On Saturday, two city councilors in Albuquerque, New Mexico, announced that the city would begin work on $25 million in solar installations on city buildings later this year, which will be completed by the end of 2019.
The announcement did not carry a capacity figure, however the latest estimates from Lawrence Berkeley National Lab put commercial and industrial (C&I) solar at $2.50-$3.50 per watt, meaning that somewhere in the ballpark of 7-8 MW could be deployed if done at standard prices.
Albuquerque has also secured federal Clean Renewable Energy Bonds (CREBs), which could allow it to double its funding. The projects will be financed through energy savings and federal bond credits, which means that it will be built at no cost to taxpayers.
The city states that this will be the first step in fulfilling a goal set by the City Council last December for Albuquerque to get 25% of its energy from solar. It currently gets around 3% of its energy from solar.
According to a recent report by Environment America, Albuquerque has the 9th-highest capacity of installed solar among American cities at 82 MW. However, as it is only a mid-sized city with only around 560,000 residents, it has the fifth-highest per capita portion of installed solar at 146 watts per resident.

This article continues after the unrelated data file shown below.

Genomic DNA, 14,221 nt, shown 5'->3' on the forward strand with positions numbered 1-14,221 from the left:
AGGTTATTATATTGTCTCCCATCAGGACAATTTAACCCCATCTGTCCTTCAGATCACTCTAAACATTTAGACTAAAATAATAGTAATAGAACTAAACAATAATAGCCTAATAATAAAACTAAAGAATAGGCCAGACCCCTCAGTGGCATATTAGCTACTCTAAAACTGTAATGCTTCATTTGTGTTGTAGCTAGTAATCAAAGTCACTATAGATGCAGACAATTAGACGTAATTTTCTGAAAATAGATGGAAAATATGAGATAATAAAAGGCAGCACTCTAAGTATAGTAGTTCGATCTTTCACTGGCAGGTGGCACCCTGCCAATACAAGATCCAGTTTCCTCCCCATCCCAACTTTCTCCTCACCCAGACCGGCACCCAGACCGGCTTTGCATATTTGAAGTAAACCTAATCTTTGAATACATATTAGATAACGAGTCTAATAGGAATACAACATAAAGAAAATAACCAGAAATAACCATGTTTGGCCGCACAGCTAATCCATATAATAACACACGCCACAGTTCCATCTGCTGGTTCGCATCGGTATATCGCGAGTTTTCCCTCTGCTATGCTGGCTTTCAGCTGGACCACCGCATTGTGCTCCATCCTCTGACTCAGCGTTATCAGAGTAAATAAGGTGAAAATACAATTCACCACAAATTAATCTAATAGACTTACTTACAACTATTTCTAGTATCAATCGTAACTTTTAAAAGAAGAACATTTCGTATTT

In a press statement accompanying the announcement, the city stressed the job creation benefits of employing solar, estimating that New Mexico hosts 102 solar companies that employ around 2,900 individuals, with 1,000 new jobs in 2016 alone.
“Since the 1970s New Mexico has been a leader and innovator in solar technology, providing thousands of lifetime careers,” stated City Council President Isaac Benton. “Increasing our investment in clean energy now will add to a new generation of similar careers while protecting our environment.”